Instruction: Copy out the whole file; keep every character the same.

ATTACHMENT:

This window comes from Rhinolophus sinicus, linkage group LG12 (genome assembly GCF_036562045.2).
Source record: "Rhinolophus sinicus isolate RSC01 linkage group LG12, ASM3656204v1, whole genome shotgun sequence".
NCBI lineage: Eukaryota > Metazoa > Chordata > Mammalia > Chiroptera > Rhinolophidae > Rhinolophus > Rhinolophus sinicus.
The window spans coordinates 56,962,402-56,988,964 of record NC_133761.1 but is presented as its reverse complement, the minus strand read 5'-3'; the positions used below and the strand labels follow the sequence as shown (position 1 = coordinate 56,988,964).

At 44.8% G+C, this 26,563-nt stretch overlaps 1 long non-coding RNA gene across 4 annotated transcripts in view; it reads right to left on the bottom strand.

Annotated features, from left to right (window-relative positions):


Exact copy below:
This window comes from Rhinolophus sinicus, linkage group LG12 (genome assembly GCF_036562045.2).
Source record: "Rhinolophus sinicus isolate RSC01 linkage group LG12, ASM3656204v1, whole genome shotgun sequence".
NCBI lineage: Eukaryota > Metazoa > Chordata > Mammalia > Chiroptera > Rhinolophidae > Rhinolophus > Rhinolophus sinicus.
The window spans coordinates 56,962,402-56,988,964 of record NC_133761.1 but is presented as its reverse complement, the minus strand read 5'-3'; the positions used below and the strand labels follow the sequence as shown (position 1 = coordinate 56,988,964).

At 44.8% G+C, this 26,563-nt stretch overlaps 1 long non-coding RNA gene across 4 annotated transcripts in view; it reads right to left on the bottom strand.

Annotated features, from left to right (window-relative positions):